RFC6409 specifies port 587 as reserved, but allow port 25 to be used
Port 587 is reserved for email message submission as specified in
this document. Messages received on this port are defined to be
submissions. The protocol used is ESMTP [SMTP-MTA], with additional
restrictions or allowances as specified here.
Although most email clients and servers can be configured to use port
587 instead of 25, there are cases where this is not possible or
convenient. A site MAY choose to use port 25 for message submission
by designating some hosts to be MSAs and others to be MTAs.
So I would not qualify it as a bad/weird practice to use port 25 for
sending mail, but as stated, then there should be reserved hosts for
MTA and others for MSA (thus the problem of mixing configurations of TLS
My references on allowed output ports might be too limited and
it is true that for output TCP/25 port, in France, we have some FAI
blocking it for botnets/SPAM fighting purposes.
I tried to search for surveys on most common output open ports, but
didn't find any good references. In case anybody know/have some doc on
Anyway, I will switch to port 587 to follow best practices.
Thanks again for your time and clarifications!
PS: I will discuss with OpenVAS team, so maybe they
could decrease the security warning level of their TLS/SSL
deprecated ciphers scan when it is linked to an SMTP/25 port?
Le Fri, 14 Oct 2016 13:49:34 +0200,
Gunnar Haslinger <gh.bettercry...@hitco.at> a écrit :
> Full-Quote of Guillaume's mail see below (mail was sent directly and
> didn't go to the list).
> My Opinion about this: Yes, you have to use dedicated
> submission-ports, that's how it is defined to work. Misusing port 25
> is a wideseen configuration, but that's not how it was designed in
> the RFC's. You say popular IT-Networks don't allow outgoing
> connections to the dedicated submission-ports but allow outgoing
> connections to port 25? That's weird. My personal experience when
> traveling and using Public/Hotel/Airport/University/Company-WLANs is,
> that port 25 is almost everywhere blocked (to prevent outgoing spam
> from these LANs) but using submission-ports usually works fine.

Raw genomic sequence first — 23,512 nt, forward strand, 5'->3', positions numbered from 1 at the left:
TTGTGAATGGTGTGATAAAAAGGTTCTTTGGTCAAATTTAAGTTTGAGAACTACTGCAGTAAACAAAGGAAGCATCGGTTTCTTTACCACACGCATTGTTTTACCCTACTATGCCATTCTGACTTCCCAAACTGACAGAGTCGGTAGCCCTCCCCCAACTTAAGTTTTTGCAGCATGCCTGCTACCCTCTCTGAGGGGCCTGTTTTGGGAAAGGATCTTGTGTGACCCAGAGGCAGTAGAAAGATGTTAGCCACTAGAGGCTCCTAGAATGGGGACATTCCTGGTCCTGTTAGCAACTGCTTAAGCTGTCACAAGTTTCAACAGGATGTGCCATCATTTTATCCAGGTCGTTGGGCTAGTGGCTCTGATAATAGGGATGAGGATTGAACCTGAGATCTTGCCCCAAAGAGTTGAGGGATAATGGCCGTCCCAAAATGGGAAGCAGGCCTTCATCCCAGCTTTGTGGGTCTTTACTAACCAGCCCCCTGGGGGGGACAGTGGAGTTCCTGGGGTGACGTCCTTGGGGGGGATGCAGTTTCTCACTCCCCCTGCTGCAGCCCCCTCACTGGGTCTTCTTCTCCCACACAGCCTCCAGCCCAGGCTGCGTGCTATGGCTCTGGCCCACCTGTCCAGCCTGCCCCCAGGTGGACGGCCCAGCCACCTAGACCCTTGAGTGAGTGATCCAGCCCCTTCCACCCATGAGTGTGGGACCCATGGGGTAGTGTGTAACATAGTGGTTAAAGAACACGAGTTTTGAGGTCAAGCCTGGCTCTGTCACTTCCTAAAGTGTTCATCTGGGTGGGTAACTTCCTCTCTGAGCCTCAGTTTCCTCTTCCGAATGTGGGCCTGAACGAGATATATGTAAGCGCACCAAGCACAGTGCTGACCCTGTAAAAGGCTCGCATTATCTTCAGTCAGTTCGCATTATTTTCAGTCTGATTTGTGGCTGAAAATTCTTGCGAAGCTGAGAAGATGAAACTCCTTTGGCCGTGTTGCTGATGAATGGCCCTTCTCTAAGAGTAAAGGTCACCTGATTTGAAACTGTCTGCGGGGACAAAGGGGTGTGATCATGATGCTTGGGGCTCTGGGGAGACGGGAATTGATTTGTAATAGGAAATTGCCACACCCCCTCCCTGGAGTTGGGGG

> If you really have this problem feel free to configure your personal
> client to use Port 25 or host an additional submission port on 443 to
> go through these firewalls.
> Am 2016-10-14 13:34, schrieb Guillaume REMBERT:
> > OK. I got it! This is driven by the master.cf config with -o
> > smtpd_tls_security_level=encrypt.
> > Thanks a lot for your feedbacks and for correcting me.
> > One last question/remark to fully understand this topic and config.
> > TLS is under the application layer SMTP. In my original setup,
> > port 25 is used for both reception of Mail (MTA) and submission
> > (MSA). How can be done the differenciation between a reception
> > connexion and a submission connexion? It is not possible as TLS is
> > done before any application exchange. So I need also to open a
> > dedicated port reserved for submission as recommended in the doc -
> > TCP/587?
> > One problem that I see there is that most IT networks don't allow
> > output traffic to port 587, thus it is not possible to directly send
> > mail in most foreign corporate networks - example here-after of an
> > access provided by a big european organisation:
> > - HTTP TCP / 80
> > - HTTPS TCP / 443
> > - SMTP* TCP / 25
> > - POP3 TCP / 110
> > - POP3s TCP / 995
> > - IMAP TCP / 143
> > - IMAPs TCP / 993
> > - IPSEC UDP / 500
> > - IPSEC UDP / 4500
> > - OpenVPN UDP / 1194
> > In that case I would have to establish a VPN in order to send my
> > mail.
> > What would be your position related to this strong limitation?
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